The Age of Council, The Value
of our Work
A few topics and comments in the last PEGG impressed
me as symptomatic of our plight as members of APEGGA, here
First, while I am sure that the new Council is well experienced
and will be a dedicated crew, a letter in Readers' Forum really
chord. Mel Wilde, P.Eng., questions what basis or point of
view these people projected, prior to being elected (A Non-Voter's
Reasons). What are their aims? Do they have any individual
ideas on how to best promote the welfare of members?
Or is it the same old status quo that has kept our Association
from progressing over the past 20 years? From the pictures
I see in The PEGG, either we have a lot of premature aging
in this group or we are starting to look like an old folks
Where is the young blood? Where are the new ideas? Who speaks
for the younger half? I am not in that younger half, demographically.
But I sympathize with those who are not in the more senior
ranks, who are not owners or partners, who are not in tenured
My next comments concern the letter by Kevin Hewitt, P.Eng.,
on the fees U.S. and Calgary lawyers charge, versus those
charged by engineers (Are APEGGA Members Short-changed?).It
is no wonder we do not attract the best and brightest. I believe
the last time that happened was as a hold-over of the 1960s
and '70s technological cycle. That is a long time to be wandering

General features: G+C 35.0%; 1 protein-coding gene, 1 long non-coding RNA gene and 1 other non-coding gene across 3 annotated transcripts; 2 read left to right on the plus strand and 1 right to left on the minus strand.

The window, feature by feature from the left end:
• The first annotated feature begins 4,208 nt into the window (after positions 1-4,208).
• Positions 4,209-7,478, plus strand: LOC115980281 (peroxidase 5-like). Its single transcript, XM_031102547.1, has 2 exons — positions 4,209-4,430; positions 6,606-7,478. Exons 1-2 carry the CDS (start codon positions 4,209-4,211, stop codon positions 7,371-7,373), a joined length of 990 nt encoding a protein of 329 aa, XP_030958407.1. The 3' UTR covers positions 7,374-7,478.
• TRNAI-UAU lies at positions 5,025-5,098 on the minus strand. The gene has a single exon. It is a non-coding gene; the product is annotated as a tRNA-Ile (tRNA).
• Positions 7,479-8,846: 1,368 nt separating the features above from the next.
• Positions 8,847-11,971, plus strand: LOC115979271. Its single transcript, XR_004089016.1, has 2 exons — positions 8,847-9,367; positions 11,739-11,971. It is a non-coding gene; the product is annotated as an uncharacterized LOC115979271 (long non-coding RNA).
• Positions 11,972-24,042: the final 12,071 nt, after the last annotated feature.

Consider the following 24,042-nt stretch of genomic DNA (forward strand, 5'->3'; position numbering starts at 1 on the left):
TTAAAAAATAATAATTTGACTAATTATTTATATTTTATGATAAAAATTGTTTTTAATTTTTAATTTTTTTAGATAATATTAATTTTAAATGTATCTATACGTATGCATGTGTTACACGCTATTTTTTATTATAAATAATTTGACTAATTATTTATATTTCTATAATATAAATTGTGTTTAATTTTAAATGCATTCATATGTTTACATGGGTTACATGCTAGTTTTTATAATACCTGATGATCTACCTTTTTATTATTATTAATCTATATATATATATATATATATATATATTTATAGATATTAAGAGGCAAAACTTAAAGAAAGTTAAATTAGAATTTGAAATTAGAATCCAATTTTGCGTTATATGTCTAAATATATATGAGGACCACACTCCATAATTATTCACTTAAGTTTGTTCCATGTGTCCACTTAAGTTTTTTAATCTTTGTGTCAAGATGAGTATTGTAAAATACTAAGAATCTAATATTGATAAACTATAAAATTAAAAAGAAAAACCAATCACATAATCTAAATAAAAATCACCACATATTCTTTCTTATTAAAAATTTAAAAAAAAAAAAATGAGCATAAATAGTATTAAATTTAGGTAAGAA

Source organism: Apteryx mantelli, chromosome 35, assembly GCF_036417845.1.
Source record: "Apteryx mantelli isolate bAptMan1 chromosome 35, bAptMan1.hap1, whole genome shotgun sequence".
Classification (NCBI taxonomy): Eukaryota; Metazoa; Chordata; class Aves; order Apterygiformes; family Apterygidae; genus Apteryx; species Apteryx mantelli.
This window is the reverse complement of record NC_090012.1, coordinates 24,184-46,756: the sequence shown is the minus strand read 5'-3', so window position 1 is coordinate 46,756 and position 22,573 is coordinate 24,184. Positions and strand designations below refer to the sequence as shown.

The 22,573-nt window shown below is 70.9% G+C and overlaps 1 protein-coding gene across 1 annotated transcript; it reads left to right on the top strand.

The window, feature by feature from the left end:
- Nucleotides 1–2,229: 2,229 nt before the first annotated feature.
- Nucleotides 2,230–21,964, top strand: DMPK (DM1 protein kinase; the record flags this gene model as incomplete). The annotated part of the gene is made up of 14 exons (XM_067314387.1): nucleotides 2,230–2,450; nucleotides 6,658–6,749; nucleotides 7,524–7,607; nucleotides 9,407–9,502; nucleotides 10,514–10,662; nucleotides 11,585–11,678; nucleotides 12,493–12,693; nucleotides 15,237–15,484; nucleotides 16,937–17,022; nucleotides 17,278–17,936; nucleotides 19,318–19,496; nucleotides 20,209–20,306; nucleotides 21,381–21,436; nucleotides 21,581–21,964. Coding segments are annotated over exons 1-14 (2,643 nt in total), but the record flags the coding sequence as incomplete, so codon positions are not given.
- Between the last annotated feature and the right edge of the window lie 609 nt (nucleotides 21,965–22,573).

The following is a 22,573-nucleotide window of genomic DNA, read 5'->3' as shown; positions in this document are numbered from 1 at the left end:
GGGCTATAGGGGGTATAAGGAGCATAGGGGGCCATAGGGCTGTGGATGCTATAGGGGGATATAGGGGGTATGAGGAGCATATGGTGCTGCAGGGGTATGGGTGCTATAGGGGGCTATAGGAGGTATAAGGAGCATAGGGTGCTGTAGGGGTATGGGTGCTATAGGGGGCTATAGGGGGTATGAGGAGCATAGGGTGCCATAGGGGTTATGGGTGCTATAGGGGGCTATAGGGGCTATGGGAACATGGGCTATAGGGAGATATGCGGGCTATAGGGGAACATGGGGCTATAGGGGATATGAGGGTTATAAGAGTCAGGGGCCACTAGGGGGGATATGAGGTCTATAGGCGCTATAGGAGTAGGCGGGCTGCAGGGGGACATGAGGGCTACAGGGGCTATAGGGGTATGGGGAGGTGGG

in the desert.
During the latter 1980s and through the 1990s, our profession
was under tremendous stress to cut costs and was subject to
severe pricing pressures. That was the market.
As a result, and this is my punch line, well qualified people
begin to lead the way in the new millenium are few and far
between. No wonder so many recent mega-billion-dollar projects
are being mismanaged. Would it not have been more cost effective
to have encouraged a better standard of P.Eng./P.Geol./P.Geoph.
to participate in the business by better financial reward,
thereby reducing these excessive wastes of money?
If $2 billion of overrun could have been saved -- and this
is not implausible nor is this the last of the major overspends
to come --- what does that translate into per member in remuneration?
By my calculation it is $80,000 for each member over one year.
Only a fraction of this amount would have been a worthwhile
investment for the owners and investors; a return on their
investment likely better than the projects' forecast returns
APEGGA should better promote the idea of "value for money."
clear that the purpose of our profession is not only to protect
public interest, in terms of safety or effectiveness, but